When Kenzie Murdoch joined the girls flag football team at Shadow Ridge High, her intentions were simple: She loved football. Couldn’t get enough of the sport, actually.
Never in her wildest imagination did she think she would play in college. And that it would help pay for her schooling.
Murdoch, a linebacker and center, was one of three girls flag football players from Las Vegas who last week signed letters of intent to play flag football in college.
Nevada was one of the first states to have prep girls flag football in the early 2010s. It has expanded to other states, and now into college with a handful of universities offering the sport.
This is the second year a few Las Vegas players received a college spot, which comes with some scholarship money and financial aid. The NFL partnered with 15 universities last July to help launch the sport collegiately.
Murdoch, who signed with Cottey College in Missouri, didn’t realize she would be one of the fortunate ones to be considered for the next level until Cottey coaches contacted her last summer. Much like recruiting for other sports, the coaches saw something they liked in Murdoch’s game film. Noted for her defense, Murdoch had 78 tackles, five sacks, one interception and a defensive touchdown over the past two seasons. Her senior year never happened because of COVID.
“Flag football doesn’t get enough appreciation for its intensity and competitiveness,” Murdoch said.
The NAIA is forming the infrastructure to govern the sport, which is labeled as having “emerging” status. Once 40 total schools declare the intent to participate, it can become a championship sport, according to CBS.
“Football is for everyone,” said Troy Vincent, the NFL executive vice president of football operations in a news release. “This groundbreaking and historic joint venture provides an opportunity for the values, fun, and competitive environment of football to be enjoyed as a varsity sport by female student-athletes attending NAIA institutions across America.”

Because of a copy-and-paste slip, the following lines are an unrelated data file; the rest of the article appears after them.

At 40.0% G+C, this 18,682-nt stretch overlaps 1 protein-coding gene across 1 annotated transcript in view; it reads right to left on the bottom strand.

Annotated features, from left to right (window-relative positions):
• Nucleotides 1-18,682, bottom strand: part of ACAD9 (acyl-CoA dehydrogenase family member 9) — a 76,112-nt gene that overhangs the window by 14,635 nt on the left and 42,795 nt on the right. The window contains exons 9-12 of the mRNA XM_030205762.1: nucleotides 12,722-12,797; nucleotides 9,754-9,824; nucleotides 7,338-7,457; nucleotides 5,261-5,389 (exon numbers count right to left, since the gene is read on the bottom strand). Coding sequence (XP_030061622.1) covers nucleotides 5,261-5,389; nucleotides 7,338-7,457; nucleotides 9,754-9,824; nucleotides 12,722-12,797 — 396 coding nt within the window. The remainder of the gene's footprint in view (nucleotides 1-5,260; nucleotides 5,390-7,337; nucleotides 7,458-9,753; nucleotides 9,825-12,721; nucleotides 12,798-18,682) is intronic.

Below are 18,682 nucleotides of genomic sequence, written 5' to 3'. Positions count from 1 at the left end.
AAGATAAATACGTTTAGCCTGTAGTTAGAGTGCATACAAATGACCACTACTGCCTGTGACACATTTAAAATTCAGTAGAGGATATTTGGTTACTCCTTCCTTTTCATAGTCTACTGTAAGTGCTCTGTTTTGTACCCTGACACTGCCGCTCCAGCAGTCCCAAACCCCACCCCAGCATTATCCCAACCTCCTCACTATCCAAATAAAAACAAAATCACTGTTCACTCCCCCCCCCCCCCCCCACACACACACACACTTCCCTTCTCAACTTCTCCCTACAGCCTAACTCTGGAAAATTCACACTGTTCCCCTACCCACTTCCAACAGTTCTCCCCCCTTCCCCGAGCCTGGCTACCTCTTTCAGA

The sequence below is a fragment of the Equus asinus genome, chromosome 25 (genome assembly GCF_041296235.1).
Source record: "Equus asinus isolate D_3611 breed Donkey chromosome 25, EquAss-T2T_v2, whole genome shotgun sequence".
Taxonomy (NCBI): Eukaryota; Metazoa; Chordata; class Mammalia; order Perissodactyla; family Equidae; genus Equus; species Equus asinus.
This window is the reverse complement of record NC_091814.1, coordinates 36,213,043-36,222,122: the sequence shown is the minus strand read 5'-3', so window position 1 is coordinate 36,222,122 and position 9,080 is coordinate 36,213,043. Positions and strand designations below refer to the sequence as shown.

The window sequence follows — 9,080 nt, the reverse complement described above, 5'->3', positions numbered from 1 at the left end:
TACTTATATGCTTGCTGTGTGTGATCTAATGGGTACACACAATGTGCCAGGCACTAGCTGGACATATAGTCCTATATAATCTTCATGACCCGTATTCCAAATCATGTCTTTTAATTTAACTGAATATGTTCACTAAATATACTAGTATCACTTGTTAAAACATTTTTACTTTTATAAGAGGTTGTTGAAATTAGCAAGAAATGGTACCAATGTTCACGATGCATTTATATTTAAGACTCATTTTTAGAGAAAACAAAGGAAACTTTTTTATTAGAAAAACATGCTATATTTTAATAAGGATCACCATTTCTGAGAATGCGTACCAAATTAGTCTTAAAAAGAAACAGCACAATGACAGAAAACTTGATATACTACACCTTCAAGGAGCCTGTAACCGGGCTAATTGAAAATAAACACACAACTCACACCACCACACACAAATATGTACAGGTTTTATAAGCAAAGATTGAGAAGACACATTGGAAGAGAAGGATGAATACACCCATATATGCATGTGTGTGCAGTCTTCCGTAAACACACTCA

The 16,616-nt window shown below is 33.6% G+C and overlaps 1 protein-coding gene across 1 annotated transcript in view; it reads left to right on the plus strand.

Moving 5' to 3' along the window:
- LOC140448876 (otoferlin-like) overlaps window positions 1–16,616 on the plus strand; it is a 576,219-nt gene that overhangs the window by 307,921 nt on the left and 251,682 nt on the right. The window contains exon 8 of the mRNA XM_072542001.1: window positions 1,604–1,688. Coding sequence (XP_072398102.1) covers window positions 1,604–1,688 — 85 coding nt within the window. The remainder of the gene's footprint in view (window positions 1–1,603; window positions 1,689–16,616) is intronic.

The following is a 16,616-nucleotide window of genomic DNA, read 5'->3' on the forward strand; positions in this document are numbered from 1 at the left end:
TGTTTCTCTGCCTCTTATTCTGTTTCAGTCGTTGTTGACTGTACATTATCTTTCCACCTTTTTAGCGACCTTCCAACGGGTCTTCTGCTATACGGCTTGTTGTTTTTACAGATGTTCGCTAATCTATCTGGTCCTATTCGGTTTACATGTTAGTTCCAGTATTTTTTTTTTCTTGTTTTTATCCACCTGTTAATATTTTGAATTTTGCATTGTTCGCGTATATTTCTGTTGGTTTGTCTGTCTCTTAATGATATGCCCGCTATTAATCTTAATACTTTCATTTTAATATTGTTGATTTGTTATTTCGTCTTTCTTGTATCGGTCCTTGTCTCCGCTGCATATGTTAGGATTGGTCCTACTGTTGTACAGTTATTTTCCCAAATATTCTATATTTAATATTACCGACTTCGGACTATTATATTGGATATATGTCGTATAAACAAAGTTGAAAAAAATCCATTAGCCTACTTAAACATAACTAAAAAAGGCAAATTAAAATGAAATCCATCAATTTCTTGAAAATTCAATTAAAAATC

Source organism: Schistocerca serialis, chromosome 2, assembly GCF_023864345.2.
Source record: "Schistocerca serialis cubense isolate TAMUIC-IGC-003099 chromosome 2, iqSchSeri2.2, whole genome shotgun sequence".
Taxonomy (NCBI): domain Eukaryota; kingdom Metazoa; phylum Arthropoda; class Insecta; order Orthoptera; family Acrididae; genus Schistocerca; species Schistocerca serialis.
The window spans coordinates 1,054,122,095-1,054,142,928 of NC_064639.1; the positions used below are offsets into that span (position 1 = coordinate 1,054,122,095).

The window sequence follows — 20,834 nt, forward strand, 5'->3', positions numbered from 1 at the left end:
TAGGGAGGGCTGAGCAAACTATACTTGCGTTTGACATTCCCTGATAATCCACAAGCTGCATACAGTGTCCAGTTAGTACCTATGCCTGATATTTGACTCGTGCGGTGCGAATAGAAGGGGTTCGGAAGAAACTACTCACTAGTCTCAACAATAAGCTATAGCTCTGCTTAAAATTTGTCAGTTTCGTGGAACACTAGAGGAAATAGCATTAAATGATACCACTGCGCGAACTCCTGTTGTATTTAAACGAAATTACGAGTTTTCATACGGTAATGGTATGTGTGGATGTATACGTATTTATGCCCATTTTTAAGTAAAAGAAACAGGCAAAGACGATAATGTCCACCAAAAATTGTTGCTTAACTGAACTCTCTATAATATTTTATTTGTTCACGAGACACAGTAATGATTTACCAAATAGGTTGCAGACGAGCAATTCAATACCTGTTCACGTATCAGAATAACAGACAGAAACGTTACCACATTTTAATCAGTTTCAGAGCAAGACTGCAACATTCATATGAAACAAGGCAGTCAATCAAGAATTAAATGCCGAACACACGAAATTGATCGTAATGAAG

Murdoch also played junior varsity on the Mustangs’ boys tackle team, as well as volleyball and club lacrosse. She never expected to play flag football in college, but there she was last week on national signing day with her family and coaches signing the scholarship papers.
“It was really so unexpected that it hasn’t set in yet,” she said. “I’m super proud to have that title (as one of the first college players) and excited to go play at the next level.”
She’s not the only Las Vegan who signed last week on national signing day.
E’leseana Patterson, a quarterback and linebacker from Cheyenne, signed with Midland University of Nebraska. Patterson was a two-time state player of the year, including in 2018-19 when she passed for 2,700 yards and 28 touchdowns and ran for 1,700 yards and 24 touchdowns in leading the Desert Shields to the 3A state championship. Desert Oasis’ Ashlyn Tuss, who last season had 1,100 receiving yards and 14 touchdowns, signed last week with the University of Saint Mary in Kansas.
Patterson will be one of four Las Vegas players on the Midland roster, joining 2020 graduates Mikaela Nunez (Legacy), Laleleimonalisa Howard (Shadow Ridge) and Eyrnne Christopher (Canyon Springs). As a senior in 2019-20, Nunez had 2,218 receiving yards and 33 touchdowns at wide receiver, and defensively recorded 134 tackles and 12 interceptions.
Because the sport is more established in Southern Nevada, Las Vegas athletes should have an inside track of populating college rosters. That means scholarship money. At Cottey, for instance, three 2020 graduates from state champion Green Valley High are on the roster in center Justina Coronado, linebacker Anna Marie Arce and quarterback Jennifer Haberstock.
At Ottawa College in Kansas, nine of the 20 players on the roster hail from Green Valley, including Jazlyn Camacho who was the two-time 4A player of the year. Two others, Ylla Aparece from Clark and Hope Humes of Sunrise Mountain, also play for Ottawa.
The other schools to launch the sport include: Florida Memorial University, Kansas Wesleyan University, Keiser University (Fla.), Milligan College (Tenn.), Reinhardt University (Ga.), Tougaloo College (Miss.), St. Thomas University (Fla.), Warner University (Fla.), Webber International University (Fla.), and Xavier University of Louisiana.
Games in the initial season begin this spring.
“We are excited to be one of the institutions leading the way for flag football as a new emerging sport in the NAIA and we are looking forward to … assisting to build a strong nucleus for flag in the Midwest,” said Stephanie Beason, the Cottey athletic director, in a news release.